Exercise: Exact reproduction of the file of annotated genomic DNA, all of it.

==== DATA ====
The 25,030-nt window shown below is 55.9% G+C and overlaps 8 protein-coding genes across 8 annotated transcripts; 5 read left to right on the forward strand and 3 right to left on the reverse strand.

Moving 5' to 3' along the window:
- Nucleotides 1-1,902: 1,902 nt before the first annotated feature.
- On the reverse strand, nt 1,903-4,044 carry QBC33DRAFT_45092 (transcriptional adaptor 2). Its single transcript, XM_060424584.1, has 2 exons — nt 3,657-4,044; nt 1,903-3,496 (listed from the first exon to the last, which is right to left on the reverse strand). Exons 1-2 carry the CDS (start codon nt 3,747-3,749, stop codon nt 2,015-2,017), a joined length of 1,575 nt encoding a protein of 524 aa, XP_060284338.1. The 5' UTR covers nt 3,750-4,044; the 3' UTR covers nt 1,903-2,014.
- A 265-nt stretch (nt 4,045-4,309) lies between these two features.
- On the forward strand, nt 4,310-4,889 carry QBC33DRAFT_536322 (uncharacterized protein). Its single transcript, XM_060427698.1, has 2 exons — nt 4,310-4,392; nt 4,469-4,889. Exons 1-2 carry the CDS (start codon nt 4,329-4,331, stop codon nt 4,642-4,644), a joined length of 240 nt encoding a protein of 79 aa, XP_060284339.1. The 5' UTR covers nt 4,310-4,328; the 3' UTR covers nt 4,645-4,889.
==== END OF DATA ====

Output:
The 25,030-nt window shown below is 55.9% G+C and overlaps 8 protein-coding genes across 8 annotated transcripts; 5 read left to right on the forward strand and 3 right to left on the reverse strand.

Moving 5' to 3' along the window:
- Nucleotides 1-1,902: 1,902 nt before the first annotated feature.
- On the reverse strand, nt 1,903-4,044 carry QBC33DRAFT_45092 (transcriptional adaptor 2). Its single transcript, XM_060424584.1, has 2 exons — nt 3,657-4,044; nt 1,903-3,496 (listed from the first exon to the last, which is right to left on the reverse strand). Exons 1-2 carry the CDS (start codon nt 3,747-3,749, stop codon nt 2,015-2,017), a joined length of 1,575 nt encoding a protein of 524 aa, XP_060284338.1. The 5' UTR covers nt 3,750-4,044; the 3' UTR covers nt 1,903-2,014.
- A 265-nt stretch (nt 4,045-4,309) lies between these two features.
- On the forward strand, nt 4,310-4,889 carry QBC33DRAFT_536322 (uncharacterized protein). Its single transcript, XM_060427698.1, has 2 exons — nt 4,310-4,392; nt 4,469-4,889. Exons 1-2 carry the CDS (start codon nt 4,329-4,331, stop codon nt 4,642-4,644), a joined length of 240 nt encoding a protein of 79 aa, XP_060284339.1. The 5' UTR covers nt 4,310-4,328; the 3' UTR covers nt 4,645-4,889.